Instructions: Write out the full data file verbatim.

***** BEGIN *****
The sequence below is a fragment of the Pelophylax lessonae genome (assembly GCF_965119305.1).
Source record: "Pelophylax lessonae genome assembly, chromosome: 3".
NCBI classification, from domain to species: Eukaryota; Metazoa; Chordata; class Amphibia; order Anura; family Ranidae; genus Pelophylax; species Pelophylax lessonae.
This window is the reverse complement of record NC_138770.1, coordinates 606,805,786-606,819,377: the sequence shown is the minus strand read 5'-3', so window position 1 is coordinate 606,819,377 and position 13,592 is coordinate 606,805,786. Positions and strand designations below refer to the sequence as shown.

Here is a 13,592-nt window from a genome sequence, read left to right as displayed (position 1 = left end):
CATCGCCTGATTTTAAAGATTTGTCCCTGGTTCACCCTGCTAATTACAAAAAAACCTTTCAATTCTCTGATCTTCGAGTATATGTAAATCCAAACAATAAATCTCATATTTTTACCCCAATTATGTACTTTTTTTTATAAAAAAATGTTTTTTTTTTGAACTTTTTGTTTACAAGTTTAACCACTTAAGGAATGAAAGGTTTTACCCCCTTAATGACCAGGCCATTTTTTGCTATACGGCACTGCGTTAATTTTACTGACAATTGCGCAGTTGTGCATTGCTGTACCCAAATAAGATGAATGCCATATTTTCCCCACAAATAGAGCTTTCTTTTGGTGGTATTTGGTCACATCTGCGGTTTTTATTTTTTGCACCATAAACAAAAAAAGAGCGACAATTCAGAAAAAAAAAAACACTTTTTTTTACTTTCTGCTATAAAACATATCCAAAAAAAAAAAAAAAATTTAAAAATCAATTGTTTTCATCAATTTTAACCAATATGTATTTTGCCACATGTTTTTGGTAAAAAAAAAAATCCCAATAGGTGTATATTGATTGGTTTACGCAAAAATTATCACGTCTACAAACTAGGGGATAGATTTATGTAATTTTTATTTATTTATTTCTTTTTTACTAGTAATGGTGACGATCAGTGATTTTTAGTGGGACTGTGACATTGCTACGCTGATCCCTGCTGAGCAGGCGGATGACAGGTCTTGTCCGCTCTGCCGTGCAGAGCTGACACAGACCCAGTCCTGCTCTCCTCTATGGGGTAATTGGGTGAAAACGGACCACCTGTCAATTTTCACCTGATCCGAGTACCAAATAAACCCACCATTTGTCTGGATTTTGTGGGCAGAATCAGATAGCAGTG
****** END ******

The sequence below is a fragment of the Pelophylax lessonae genome (assembly GCF_965119305.1).
Source record: "Pelophylax lessonae genome assembly, chromosome: 3".
NCBI classification, from domain to species: Eukaryota; Metazoa; Chordata; class Amphibia; order Anura; family Ranidae; genus Pelophylax; species Pelophylax lessonae.
This window is the reverse complement of record NC_138770.1, coordinates 606,805,786-606,819,377: the sequence shown is the minus strand read 5'-3', so window position 1 is coordinate 606,819,377 and position 13,592 is coordinate 606,805,786. Positions and strand designations below refer to the sequence as shown.

Here is a 13,592-nt window from a genome sequence, read left to right as displayed (position 1 = left end):
CATCGCCTGATTTTAAAGATTTGTCCCTGGTTCACCCTGCTAATTACAAAAAAACCTTTCAATTCTCTGATCTTCGAGTATATGTAAATCCAAACAATAAATCTCATATTTTTACCCCAATTATGTACTTTTTTTTATAAAAAAATGTTTTTTTTTTGAACTTTTTGTTTACAAGTTTAACCACTTAAGGAATGAAAGGTTTTACCCCCTTAATGACCAGGCCATTTTTTGCTATACGGCACTGCGTTAATTTTACTGACAATTGCGCAGTTGTGCATTGCTGTACCCAAATAAGATGAATGCCATATTTTCCCCACAAATAGAGCTTTCTTTTGGTGGTATTTGGTCACATCTGCGGTTTTTATTTTTTGCACCATAAACAAAAAAAGAGCGACAATTCAGAAAAAAAAAAACACTTTTTTTTACTTTCTGCTATAAAACATATCCAAAAAAAAAAAAAAAATTTAAAAATCAATTGTTTTCATCAATTTTAACCAATATGTATTTTGCCACATGTTTTTGGTAAAAAAAAAAATCCCAATAGGTGTATATTGATTGGTTTACGCAAAAATTATCACGTCTACAAACTAGGGGATAGATTTATGTAATTTTTATTTATTTATTTCTTTTTTACTAGTAATGGTGACGATCAGTGATTTTTAGTGGGACTGTGACATTGCTACGCTGATCCCTGCTGAGCAGGCGGATGACAGGTCTTGTCCGCTCTGCCGTGCAGAGCTGACACAGACCCAGTCCTGCTCTCCTCTATGGGGTAATTGGGTGAAAACGGACCACCTGTCAATTTTCACCTGATCCGAGTACCAAATAAACCCACCATTTGTCTGGATTTTGTGGGCAGAATCAGATAGCAGTG